(NBC News) A growing number of young children are being treated in emergency rooms after swallowing potentially dangerous items.
Researchers at Nationwide Children’s Hospital In Columbus, Ohio found that between 1995 and 2015 nearly 800,000 kids under age 6 were seen in an emergency room after ingesting some kind of foreign object.
Kids swallow coins, toys, jewelry, nails and screws, but it’s button batteries that rates of such ER visits have been increasing over time.
Button battery-related emergency visits more than doubled over the study period, now averaging more than 2,500 hospital visits each year.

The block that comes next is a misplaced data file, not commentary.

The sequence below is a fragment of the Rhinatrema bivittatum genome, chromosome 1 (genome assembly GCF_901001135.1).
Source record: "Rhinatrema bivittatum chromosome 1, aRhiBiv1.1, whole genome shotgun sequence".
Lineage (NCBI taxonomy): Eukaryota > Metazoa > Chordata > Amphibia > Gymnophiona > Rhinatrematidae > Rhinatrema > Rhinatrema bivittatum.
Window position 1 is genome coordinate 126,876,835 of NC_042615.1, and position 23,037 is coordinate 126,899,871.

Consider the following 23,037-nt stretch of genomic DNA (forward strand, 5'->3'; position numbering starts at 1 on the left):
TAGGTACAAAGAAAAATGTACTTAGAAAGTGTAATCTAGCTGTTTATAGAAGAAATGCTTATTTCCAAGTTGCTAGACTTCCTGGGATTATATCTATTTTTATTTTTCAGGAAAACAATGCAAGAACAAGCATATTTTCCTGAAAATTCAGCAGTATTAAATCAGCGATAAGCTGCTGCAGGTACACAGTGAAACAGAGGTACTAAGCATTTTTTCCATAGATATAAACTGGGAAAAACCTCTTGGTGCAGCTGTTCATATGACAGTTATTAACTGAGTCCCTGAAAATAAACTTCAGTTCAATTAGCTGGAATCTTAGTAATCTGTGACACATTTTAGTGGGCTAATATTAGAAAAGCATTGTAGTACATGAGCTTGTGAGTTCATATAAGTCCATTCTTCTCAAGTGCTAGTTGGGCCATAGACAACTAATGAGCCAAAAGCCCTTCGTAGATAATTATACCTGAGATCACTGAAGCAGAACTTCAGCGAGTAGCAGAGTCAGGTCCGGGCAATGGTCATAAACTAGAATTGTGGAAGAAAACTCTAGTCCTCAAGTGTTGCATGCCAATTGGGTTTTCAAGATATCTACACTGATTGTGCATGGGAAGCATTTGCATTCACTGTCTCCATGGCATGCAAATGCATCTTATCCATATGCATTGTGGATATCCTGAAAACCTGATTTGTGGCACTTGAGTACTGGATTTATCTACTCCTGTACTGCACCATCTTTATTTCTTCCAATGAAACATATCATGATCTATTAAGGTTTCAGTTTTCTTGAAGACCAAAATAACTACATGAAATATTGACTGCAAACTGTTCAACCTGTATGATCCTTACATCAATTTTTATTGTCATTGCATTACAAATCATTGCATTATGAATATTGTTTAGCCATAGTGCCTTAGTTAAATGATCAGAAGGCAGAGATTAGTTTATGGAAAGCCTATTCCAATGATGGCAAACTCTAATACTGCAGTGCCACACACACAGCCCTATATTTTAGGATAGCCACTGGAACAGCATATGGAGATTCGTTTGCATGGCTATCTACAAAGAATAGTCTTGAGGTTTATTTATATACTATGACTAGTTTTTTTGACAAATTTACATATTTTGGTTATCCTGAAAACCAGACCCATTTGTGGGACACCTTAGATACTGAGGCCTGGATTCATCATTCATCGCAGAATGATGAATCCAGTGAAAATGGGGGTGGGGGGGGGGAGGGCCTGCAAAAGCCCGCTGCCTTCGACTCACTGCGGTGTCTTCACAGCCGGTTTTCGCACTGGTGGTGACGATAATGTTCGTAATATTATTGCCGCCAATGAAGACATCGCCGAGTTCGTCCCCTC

Doctors say that’s in part because kids have more access to button batteries, now found in many electronic devices.
Nationwide Children’s hospital said the battery creates “a hydroxide-rich, alkaline solution” that can dissolve tissue when it is swallowed. This can cause esophageal perforation, vocal cord paralysis and erosion into the airway or major blood vessels.
The study also found that giving children honey after swallowing the battery afterward could help prevent some damage until they are able to get to a hospital to have the battery removed.
Experts remind caregivers to keep electronic devices like remote controls, thermometers and watches out of kids’ reach.
Click here to view the study.